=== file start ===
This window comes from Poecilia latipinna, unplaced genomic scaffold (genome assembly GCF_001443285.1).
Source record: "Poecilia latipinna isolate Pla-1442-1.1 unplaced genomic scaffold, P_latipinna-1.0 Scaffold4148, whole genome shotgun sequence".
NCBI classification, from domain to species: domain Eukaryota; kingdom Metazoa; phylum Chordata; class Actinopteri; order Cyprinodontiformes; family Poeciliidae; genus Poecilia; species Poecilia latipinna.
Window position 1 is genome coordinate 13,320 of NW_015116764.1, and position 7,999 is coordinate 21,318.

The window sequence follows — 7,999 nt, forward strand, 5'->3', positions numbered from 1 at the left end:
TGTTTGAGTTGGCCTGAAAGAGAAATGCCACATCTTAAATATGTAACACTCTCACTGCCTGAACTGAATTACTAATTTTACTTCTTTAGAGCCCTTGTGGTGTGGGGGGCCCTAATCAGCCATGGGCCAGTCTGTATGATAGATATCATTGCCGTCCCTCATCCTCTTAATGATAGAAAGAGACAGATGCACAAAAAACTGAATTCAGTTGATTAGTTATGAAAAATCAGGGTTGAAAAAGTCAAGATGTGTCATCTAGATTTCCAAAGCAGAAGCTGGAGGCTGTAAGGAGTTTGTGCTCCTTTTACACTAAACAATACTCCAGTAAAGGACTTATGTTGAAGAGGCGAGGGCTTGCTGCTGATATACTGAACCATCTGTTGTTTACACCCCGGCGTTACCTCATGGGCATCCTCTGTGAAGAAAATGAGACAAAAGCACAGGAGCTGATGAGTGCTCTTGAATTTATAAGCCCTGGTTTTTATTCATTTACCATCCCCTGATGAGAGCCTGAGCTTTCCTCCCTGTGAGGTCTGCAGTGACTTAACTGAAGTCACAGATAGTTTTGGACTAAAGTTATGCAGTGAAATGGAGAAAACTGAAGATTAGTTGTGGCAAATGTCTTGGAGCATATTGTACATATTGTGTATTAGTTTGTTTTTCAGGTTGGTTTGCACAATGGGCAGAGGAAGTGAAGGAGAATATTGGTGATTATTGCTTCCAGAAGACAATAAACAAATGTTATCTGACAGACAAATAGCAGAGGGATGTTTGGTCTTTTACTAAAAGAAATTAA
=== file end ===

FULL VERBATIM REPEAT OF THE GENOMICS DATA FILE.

This window comes from Poecilia latipinna, unplaced genomic scaffold (genome assembly GCF_001443285.1).
Source record: "Poecilia latipinna isolate Pla-1442-1.1 unplaced genomic scaffold, P_latipinna-1.0 Scaffold4148, whole genome shotgun sequence".
NCBI classification, from domain to species: domain Eukaryota; kingdom Metazoa; phylum Chordata; class Actinopteri; order Cyprinodontiformes; family Poeciliidae; genus Poecilia; species Poecilia latipinna.
Window position 1 is genome coordinate 13,320 of NW_015116764.1, and position 7,999 is coordinate 21,318.

The window sequence follows — 7,999 nt, forward strand, 5'->3', positions numbered from 1 at the left end:
TGTTTGAGTTGGCCTGAAAGAGAAATGCCACATCTTAAATATGTAACACTCTCACTGCCTGAACTGAATTACTAATTTTACTTCTTTAGAGCCCTTGTGGTGTGGGGGGCCCTAATCAGCCATGGGCCAGTCTGTATGATAGATATCATTGCCGTCCCTCATCCTCTTAATGATAGAAAGAGACAGATGCACAAAAAACTGAATTCAGTTGATTAGTTATGAAAAATCAGGGTTGAAAAAGTCAAGATGTGTCATCTAGATTTCCAAAGCAGAAGCTGGAGGCTGTAAGGAGTTTGTGCTCCTTTTACACTAAACAATACTCCAGTAAAGGACTTATGTTGAAGAGGCGAGGGCTTGCTGCTGATATACTGAACCATCTGTTGTTTACACCCCGGCGTTACCTCATGGGCATCCTCTGTGAAGAAAATGAGACAAAAGCACAGGAGCTGATGAGTGCTCTTGAATTTATAAGCCCTGGTTTTTATTCATTTACCATCCCCTGATGAGAGCCTGAGCTTTCCTCCCTGTGAGGTCTGCAGTGACTTAACTGAAGTCACAGATAGTTTTGGACTAAAGTTATGCAGTGAAATGGAGAAAACTGAAGATTAGTTGTGGCAAATGTCTTGGAGCATATTGTACATATTGTGTATTAGTTTGTTTTTCAGGTTGGTTTGCACAATGGGCAGAGGAAGTGAAGGAGAATATTGGTGATTATTGCTTCCAGAAGACAATAAACAAATGTTATCTGACAGACAAATAGCAGAGGGATGTTTGGTCTTTTACTAAAAGAAATTAA